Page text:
John Deasy: “I think it’s probably indicative of what’s been going on in Fine Gael for some time. I think the calculation from the Taoiseach is that he can pretty much do anything he wants right now. And as long as the economy continues to improve, the public really won’t care and, you know, maybe he’s right.”

Richard Crowley: “What was said last night, at the parliamentary party meeting or, rather, what answers did you get to the questions that you asked?”

Deasy: “Well, no answers whatsoever. We all know what happened. It really was a case of pointing that out and asking for some accountability with regard to the process here, which was clearly manipulated and abused and, you know, this appointment to the IMMA board was to construct a credential, to allow Mr McNulty to pursue the Senate nomination.”

Crowley: “Do you not accept his bona fides, in terms of his suitability, as a candidate for that particular panel on the Senate?”

Deasy: “Not after reading the Irish Independent today, to be honest with you. I didn’t realise a High Court judge, I didn’t realise a complaint had been lodged, I didn’t realise that a High Court judge was sitting, I didn’t realise that people were not informed that the appointment to the board, made a few days previously, so no, the whole thing was bit of a farce. So, no, I, no is the answer.”

Crowley: “Who appointed him to the board of IMMA?”

Deasy: “The IMMA mechanism, or vehicle, was constructed, besides the point. This really was about just putting somebody into the Senate, building a profile and running them in a general election and it’s not, what came across very clearly , last night in the parliamentary party, was, people are getting sick of the way this is being conducted and it doesn’t really strike people as being what we, as a party, phrased as new politics.”

Crowley: “I want to come back to that more substantive point in a moment. But just on the appointment of John McNulty to IMMA, it was the Minister for Arts and Culture [Heather Humphreys] who appointed him and she would have done so, one would presume, at the request of the Taoiseach.”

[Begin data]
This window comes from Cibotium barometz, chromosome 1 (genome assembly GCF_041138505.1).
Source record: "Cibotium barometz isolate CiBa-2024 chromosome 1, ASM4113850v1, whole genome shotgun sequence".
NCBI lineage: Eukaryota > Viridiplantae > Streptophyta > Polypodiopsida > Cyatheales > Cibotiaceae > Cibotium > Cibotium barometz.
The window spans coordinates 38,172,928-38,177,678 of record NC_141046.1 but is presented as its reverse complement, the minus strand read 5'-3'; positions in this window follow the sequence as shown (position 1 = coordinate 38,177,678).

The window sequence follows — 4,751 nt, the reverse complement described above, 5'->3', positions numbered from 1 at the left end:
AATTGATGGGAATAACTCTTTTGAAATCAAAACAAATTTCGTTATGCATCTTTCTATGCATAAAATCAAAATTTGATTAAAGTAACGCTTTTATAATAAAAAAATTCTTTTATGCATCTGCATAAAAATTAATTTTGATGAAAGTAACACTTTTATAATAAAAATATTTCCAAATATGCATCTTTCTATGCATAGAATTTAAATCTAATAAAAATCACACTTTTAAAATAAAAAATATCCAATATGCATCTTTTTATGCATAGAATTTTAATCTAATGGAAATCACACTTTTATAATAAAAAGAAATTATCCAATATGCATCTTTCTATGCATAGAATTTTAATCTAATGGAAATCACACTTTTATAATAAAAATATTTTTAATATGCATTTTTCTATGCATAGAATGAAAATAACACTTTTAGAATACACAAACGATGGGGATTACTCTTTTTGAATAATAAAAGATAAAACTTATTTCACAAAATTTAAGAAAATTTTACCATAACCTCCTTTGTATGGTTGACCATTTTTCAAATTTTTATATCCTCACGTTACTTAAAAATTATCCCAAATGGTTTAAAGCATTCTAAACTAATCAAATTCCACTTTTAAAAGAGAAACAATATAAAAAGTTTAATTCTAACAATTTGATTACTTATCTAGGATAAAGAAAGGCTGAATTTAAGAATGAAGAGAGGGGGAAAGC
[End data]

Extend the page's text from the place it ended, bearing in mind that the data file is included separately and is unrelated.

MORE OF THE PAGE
“I presume so, yeah.”

Crowley: “And she would have, should have satisfied herself, as to his credentials, as a board member surely, one would imagine that anyway?”

Deasy: ”I wouldn’t imagine that at all. I’d say she did what she was told to do.”

Crowley: “Without asking any questions?”

Deasy: “Possibly, yeah.”

Crowley: “She was at your parliamentary party meeting last night.”

Deasy: “ Yeah.”

Crowley: “Did she answer any questions in that regard?”

Deasy: “I don’t believe so.”

Crowley: “Did you, what questions did you ask her? that she did answer?”

Deasy: “Nobody asked any questions of the minister.”

Crowley: “Did she have anything to say?”

Deasy: “No, it was slightly embarrassing that it occurred in that way. But that is unfortunately what happened yeah.”

Crowley: “Did anybody speak up for the party, in a sense that, did anybody defend what has happened?”

Deasy: “At the end of…about 12, maybe 15, people got up and asked for some accountability with regards to the decisions that had been taken and I think a few people did…probably what was most uncomfortable for the meeting was that a few people expressed the view that, if it was something that Fianna Fáil, or akin to something that Fianna Fáil would have done years ago, so what. And that the economy was improving and and that people would forget about it in a couple of days and that we should be allowed to do whatever we like. It was an uncomfortable viewpoint. It was countered by one particular deputy, very strongly, that, you know, I didn’t join this party, to be Fianna Fail-light, so I think the essence and the mood of the meeting was that it was a ridiculous standpoint and that people deserve some accountability with regard to, as I said, the manipulation and the abuse of the system.